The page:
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Proteomics. 2014 Nov;14(21-22):2566-77. doi: 10.1002/pmic.201400192. Epub 2014 Sep 19.

Paraquat exposure and Sod2 knockdown have dissimilar impacts on the Drosophila melanogaster carbonylated protein proteome.

Author information

1
Department of Chemistry, Virginia Commonwealth University, Richmond, VA, USA.

Abstract

Exposure to Paraquat and RNA interference knockdown of mitochondrial superoxide dismutase (Sod2) are known to result in significant lifespan reduction, locomotor dysfunction, and mitochondrial degeneration in Drosophila melanogaster. Both perturbations increase the flux of the progenitor ROS, superoxide, but the molecular underpinnings of the resulting phenotypes are poorly understood. Improved understanding of such processes could lead to advances in the treatment of numerous age-related disorders. Superoxide toxicity can act through protein carbonylation. Analysis of carbonylated proteins is attractive since carbonyl groups are not present in the 20 canonical amino acids and are amenable to labeling and enrichment strategies. Here, carbonylated proteins were labeled with biotin hydrazide and enriched on streptavidin beads. On-bead digestion was used to release carbonylated protein peptides, with relative abundance ratios versus controls obtained using the iTRAQ MS-based proteomics approach. Western blotting and biotin quantitation assay approaches were also investigated. By both Western blotting and proteomics, Paraquat exposure, but not Sod2 knockdown, resulted in increased carbonylated protein relative abundance. For Paraquat exposure versus control, the median carbonylated protein relative abundance ratio (1.53) determined using MS-based proteomics was in good agreement with that obtained using a commercial biotin quantitation kit (1.36).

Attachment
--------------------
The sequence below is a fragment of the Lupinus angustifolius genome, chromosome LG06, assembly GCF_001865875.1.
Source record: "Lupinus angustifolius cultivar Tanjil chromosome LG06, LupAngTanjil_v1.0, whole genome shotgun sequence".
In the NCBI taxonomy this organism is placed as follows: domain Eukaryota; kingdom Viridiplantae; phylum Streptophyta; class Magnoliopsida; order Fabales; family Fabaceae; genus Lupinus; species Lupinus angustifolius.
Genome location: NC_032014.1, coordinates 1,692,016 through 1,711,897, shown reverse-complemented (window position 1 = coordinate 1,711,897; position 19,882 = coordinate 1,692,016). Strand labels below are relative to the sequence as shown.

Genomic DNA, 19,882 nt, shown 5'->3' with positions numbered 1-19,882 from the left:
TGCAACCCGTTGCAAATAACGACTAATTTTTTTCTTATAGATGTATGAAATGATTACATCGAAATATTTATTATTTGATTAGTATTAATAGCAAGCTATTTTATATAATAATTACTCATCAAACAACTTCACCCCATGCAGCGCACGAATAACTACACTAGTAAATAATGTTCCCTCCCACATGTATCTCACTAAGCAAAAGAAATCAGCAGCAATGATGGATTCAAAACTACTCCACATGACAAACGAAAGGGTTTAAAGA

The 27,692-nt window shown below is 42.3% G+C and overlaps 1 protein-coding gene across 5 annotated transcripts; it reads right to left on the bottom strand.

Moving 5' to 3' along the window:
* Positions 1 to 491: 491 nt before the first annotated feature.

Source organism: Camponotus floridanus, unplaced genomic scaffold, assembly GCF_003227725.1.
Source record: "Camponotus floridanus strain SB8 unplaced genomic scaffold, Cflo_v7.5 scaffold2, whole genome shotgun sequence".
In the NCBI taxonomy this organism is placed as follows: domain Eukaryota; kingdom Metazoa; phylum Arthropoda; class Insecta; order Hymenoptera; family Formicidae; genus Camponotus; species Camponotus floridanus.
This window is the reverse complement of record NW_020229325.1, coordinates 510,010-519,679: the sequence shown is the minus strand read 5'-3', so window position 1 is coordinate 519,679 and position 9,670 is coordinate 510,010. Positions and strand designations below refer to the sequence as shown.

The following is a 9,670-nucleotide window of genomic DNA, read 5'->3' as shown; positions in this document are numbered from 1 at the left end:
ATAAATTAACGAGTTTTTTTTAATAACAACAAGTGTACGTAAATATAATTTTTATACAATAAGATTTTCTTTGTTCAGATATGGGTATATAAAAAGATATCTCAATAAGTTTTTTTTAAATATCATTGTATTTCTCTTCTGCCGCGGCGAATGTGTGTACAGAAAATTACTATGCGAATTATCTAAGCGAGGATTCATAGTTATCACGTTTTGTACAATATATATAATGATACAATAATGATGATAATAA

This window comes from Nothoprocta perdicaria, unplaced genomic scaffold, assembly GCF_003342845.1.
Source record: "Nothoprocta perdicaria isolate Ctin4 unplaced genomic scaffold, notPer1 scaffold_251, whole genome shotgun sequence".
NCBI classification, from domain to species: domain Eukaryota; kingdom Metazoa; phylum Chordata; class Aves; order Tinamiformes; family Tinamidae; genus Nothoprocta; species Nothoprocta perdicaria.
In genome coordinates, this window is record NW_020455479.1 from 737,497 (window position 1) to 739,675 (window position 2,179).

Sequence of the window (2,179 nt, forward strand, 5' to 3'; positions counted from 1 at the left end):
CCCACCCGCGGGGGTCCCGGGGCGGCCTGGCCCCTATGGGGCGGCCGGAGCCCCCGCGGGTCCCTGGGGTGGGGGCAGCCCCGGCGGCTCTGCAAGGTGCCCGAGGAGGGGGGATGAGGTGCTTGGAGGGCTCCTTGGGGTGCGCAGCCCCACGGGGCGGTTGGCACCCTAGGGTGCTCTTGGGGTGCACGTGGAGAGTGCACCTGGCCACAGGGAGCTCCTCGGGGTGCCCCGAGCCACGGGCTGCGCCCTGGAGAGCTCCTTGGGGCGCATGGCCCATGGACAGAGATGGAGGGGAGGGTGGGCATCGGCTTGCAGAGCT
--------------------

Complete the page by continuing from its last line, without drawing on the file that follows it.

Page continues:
KEYWORDS:

Animal proteomics; Cytochrome c oxidase; Paraquat; Protein carbonylation; Sod2 knockdown; Superoxide

PMID:
25091824
PMCID:
PMC4264535
DOI:
10.1002/pmic.201400192
[Indexed for MEDLINE]
Free PMC Article

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